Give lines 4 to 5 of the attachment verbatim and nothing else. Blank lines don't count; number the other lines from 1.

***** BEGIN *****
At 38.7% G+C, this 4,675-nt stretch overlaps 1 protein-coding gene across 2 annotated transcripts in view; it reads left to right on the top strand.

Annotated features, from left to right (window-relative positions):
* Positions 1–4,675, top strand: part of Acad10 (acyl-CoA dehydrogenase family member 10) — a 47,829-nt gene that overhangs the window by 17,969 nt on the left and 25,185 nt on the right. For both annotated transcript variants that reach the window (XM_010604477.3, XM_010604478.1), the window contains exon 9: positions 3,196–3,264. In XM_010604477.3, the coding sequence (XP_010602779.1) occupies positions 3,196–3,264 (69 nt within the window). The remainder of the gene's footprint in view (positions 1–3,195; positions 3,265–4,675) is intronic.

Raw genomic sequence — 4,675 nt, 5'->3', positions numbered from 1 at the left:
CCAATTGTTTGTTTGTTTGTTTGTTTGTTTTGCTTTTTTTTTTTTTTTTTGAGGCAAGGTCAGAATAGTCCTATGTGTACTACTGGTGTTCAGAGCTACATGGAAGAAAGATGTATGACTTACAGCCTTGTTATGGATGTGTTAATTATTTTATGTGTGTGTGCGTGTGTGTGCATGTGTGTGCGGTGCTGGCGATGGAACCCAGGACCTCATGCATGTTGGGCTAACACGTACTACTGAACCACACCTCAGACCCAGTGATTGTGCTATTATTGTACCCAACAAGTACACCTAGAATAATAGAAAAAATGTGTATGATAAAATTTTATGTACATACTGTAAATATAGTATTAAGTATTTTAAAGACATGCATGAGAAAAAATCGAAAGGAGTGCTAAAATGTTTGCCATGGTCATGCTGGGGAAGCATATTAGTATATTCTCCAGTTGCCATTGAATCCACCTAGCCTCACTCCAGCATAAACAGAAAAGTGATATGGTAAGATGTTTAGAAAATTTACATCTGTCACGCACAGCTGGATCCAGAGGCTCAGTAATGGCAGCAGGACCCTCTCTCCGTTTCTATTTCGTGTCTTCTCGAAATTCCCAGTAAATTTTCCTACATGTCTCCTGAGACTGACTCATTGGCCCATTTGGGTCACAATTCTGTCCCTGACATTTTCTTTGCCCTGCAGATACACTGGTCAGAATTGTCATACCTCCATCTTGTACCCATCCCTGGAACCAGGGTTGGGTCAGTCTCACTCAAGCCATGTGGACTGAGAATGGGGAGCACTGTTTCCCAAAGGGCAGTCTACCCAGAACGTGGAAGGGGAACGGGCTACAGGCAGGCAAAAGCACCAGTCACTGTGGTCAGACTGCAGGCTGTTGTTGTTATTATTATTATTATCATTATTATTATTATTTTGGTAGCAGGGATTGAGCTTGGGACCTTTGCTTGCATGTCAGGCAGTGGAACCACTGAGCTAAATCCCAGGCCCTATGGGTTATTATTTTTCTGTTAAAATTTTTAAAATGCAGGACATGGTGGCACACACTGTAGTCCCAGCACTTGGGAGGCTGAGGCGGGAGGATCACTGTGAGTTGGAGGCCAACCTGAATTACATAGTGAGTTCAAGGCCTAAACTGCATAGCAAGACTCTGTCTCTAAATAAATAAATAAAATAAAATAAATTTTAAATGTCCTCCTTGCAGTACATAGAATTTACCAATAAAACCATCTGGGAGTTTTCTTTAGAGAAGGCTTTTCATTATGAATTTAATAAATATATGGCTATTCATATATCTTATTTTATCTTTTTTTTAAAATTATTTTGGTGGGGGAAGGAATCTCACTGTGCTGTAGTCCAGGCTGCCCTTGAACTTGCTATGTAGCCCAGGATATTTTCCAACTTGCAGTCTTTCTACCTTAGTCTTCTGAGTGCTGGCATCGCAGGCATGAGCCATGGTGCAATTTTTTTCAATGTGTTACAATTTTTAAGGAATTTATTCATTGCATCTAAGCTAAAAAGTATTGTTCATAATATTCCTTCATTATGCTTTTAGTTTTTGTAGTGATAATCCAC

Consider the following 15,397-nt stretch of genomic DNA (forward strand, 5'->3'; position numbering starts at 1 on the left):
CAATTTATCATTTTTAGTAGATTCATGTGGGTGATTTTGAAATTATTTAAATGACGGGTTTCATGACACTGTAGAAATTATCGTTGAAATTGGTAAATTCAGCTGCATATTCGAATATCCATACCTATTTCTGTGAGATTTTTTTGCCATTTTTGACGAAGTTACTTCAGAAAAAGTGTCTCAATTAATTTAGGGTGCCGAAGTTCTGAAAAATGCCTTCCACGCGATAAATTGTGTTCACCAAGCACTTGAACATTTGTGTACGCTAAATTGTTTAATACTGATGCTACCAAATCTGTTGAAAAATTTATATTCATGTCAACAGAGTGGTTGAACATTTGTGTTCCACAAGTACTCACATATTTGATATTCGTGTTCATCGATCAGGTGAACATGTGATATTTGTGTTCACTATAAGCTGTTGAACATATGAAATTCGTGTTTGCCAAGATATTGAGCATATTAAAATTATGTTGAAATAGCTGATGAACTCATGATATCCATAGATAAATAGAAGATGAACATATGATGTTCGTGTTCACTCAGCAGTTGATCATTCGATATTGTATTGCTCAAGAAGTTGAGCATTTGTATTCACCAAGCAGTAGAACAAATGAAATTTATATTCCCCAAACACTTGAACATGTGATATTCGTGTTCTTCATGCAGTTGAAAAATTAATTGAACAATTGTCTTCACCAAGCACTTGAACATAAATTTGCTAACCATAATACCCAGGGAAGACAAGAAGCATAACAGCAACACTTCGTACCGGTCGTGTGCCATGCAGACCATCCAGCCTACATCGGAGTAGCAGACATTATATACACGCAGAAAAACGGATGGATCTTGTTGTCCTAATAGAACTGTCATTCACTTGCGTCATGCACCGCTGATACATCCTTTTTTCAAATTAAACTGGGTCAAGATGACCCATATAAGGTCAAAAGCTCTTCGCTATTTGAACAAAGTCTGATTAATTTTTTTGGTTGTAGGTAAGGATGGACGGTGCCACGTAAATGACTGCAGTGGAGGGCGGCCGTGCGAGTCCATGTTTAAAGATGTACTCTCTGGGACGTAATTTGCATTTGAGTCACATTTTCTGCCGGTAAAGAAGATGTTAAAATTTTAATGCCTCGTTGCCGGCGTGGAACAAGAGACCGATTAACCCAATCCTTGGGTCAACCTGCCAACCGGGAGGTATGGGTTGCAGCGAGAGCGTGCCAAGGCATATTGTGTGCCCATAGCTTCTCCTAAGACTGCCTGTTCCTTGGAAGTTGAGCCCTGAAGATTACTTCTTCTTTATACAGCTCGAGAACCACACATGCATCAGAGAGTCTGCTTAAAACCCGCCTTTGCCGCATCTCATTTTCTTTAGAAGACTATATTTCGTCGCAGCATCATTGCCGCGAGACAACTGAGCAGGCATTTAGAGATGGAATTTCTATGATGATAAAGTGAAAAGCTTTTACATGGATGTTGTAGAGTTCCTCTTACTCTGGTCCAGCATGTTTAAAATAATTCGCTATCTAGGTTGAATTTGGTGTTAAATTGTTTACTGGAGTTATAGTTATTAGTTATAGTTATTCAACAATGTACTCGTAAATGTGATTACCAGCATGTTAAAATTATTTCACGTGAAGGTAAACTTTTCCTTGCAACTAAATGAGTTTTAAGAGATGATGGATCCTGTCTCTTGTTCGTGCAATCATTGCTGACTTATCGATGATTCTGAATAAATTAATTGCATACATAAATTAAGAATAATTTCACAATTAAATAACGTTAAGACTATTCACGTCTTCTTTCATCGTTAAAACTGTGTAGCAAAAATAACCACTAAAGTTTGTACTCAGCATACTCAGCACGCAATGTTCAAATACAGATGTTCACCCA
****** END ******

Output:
Raw genomic sequence — 4,675 nt, 5'->3', positions numbered from 1 at the left:
CCAATTGTTTGTTTGTTTGTTTGTTTGTTTTGCTTTTTTTTTTTTTTTTTGAGGCAAGGTCAGAATAGTCCTATGTGTACTACTGGTGTTCAGAGCTACATGGAAGAAAGATGTATGACTTACAGCCTTGTTATGGATGTGTTAATTATTTTATGTGTGTGTGCGTGTGTGTGCATGTGTGTGCGGTGCTGGCGATGGAACCCAGGACCTCATGCATGTTGGGCTAACACGTACTACTGAACCACACCTCAGACCCAGTGATTGTGCTATTATTGTACCCAACAAGTACACCTAGAATAATAGAAAAAATGTGTATGATAAAATTTTATGTACATACTGTAAATATAGTATTAAGTATTTTAAAGACATGCATGAGAAAAAATCGAAAGGAGTGCTAAAATGTTTGCCATGGTCATGCTGGGGAAGCATATTAGTATATTCTCCAGTTGCCATTGAATCCACCTAGCCTCACTCCAGCATAAACAGAAAAGTGATATGGTAAGATGTTTAGAAAATTTACATCTGTCACGCACAGCTGGATCCAGAGGCTCAGTAATGGCAGCAGGACCCTCTCTCCGTTTCTATTTCGTGTCTTCTCGAAATTCCCAGTAAATTTTCCTACATGTCTCCTGAGACTGACTCATTGGCCCATTTGGGTCACAATTCTGTCCCTGACATTTTCTTTGCCCTGCAGATACACTGGTCAGAATTGTCATACCTCCATCTTGTACCCATCCCTGGAACCAGGGTTGGGTCAGTCTCACTCAAGCCATGTGGACTGAGAATGGGGAGCACTGTTTCCCAAAGGGCAGTCTACCCAGAACGTGGAAGGGGAACGGGCTACAGGCAGGCAAAAGCACCAGTCACTGTGGTCAGACTGCAGGCTGTTGTTGTTATTATTATTATTATCATTATTATTATTATTTTGGTAGCAGGGATTGAGCTTGGGACCTTTGCTTGCATGTCAGGCAGTGGAACCACTGAGCTAAATCCCAGGCCCTATGGGTTATTATTTTTCTGTTAAAATTTTTAAAATGCAGGACATGGTGGCACACACTGTAGTCCCAGCACTTGGGAGGCTGAGGCGGGAGGATCACTGTGAGTTGGAGGCCAACCTGAATTACATAGTGAGTTCAAGGCCTAAACTGCATAGCAAGACTCTGTCTCTAAATAAATAAATAAAATAAAATAAATTTTAAATGTCCTCCTTGCAGTACATAGAATTTACCAATAAAACCATCTGGGAGTTTTCTTTAGAGAAGGCTTTTCATTATGAATTTAATAAATATATGGCTATTCATATATCTTATTTTATCTTTTTTTTAAAATTATTTTGGTGGGGGAAGGAATCTCACTGTGCTGTAGTCCAGGCTGCCCTTGAACTTGCTATGTAGCCCAGGATATTTTCCAACTTGCAGTCTTTCTACCTTAGTCTTCTGAGTGCTGGCATCGCAGGCATGAGCCATGGTGCAATTTTTTTCAATGTGTTACAATTTTTAAGGAATTTATTCATTGCATCTAAGCTAAAAAGTATTGTTCATAATATTCCTTCATTATGCTTTTAGTTTTTGTAGTGATAATCCAC